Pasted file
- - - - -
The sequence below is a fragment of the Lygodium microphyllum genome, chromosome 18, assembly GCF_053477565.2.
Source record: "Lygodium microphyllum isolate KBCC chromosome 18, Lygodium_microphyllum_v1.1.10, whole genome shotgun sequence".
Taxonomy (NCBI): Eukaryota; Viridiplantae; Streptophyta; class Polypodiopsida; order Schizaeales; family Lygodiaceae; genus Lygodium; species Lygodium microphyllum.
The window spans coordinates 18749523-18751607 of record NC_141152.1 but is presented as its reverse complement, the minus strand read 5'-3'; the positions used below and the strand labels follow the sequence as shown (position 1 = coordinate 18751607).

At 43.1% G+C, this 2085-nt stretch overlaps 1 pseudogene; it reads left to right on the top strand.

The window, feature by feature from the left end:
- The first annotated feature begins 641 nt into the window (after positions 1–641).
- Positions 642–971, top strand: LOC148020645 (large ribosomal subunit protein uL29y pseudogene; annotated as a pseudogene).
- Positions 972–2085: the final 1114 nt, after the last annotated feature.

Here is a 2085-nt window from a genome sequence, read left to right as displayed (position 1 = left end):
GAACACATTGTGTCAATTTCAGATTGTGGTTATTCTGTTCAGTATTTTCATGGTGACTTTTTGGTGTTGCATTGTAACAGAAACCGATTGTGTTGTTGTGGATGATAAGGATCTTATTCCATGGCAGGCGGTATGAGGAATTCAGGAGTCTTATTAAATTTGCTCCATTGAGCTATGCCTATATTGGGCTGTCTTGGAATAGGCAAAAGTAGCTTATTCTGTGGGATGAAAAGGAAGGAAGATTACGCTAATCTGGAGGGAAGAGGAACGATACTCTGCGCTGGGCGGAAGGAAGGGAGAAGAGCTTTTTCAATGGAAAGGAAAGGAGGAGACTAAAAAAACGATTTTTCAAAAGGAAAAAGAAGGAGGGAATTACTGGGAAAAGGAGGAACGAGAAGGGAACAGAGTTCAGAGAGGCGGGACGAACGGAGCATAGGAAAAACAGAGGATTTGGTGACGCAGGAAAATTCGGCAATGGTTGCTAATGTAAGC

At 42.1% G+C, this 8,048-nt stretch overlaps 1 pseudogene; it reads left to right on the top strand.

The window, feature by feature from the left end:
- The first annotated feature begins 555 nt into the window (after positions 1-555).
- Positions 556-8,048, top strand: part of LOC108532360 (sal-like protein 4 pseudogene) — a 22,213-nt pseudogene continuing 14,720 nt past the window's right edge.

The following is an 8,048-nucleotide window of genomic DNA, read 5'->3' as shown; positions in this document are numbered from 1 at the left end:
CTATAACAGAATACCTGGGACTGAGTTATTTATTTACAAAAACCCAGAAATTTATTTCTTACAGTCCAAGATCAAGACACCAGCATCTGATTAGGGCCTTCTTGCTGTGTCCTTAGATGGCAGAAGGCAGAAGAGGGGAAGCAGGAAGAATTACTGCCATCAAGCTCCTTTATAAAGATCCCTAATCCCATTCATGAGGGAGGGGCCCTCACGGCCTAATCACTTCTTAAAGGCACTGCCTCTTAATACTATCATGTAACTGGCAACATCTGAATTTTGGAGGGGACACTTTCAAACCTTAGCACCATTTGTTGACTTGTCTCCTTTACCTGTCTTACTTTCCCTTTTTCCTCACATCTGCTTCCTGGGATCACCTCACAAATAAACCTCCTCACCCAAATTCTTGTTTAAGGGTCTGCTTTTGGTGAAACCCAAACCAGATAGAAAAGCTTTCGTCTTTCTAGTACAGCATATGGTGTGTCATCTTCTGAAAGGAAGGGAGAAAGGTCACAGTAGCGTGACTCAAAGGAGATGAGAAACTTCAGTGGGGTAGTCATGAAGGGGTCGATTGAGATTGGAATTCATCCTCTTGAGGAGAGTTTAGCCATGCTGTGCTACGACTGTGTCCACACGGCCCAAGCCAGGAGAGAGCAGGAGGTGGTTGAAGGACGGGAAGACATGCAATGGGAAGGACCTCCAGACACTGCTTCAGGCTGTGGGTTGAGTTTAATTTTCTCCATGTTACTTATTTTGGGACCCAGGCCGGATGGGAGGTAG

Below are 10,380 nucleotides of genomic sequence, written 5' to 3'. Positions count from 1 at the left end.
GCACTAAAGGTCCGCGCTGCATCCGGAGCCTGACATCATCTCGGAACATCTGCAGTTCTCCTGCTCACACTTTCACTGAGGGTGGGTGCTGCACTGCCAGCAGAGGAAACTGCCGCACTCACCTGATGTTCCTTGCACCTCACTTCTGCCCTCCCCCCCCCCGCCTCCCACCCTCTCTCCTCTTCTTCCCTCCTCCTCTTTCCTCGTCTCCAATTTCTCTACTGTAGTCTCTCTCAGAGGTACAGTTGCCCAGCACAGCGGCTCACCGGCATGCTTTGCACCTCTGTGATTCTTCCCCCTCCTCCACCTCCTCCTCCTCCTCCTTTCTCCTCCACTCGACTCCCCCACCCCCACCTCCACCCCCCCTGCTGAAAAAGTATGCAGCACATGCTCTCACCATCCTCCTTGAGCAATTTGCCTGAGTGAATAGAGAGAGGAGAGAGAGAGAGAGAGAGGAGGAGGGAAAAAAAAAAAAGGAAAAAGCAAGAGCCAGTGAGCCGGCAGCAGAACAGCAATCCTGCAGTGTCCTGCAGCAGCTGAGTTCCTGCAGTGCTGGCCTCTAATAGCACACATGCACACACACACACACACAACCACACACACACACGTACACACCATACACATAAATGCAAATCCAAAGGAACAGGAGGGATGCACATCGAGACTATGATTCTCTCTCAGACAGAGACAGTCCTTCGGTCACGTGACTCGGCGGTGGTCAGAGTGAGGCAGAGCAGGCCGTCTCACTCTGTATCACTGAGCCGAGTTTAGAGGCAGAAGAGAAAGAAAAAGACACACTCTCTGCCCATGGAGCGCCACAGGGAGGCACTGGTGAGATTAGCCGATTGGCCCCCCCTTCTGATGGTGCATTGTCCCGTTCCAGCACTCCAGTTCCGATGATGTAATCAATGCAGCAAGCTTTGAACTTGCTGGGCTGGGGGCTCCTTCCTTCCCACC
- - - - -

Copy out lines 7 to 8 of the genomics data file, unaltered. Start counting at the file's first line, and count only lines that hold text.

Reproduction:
- The first annotated feature begins 641 nt into the window (after positions 1–641).
- Positions 642–971, top strand: LOC148020645 (large ribosomal subunit protein uL29y pseudogene; annotated as a pseudogene).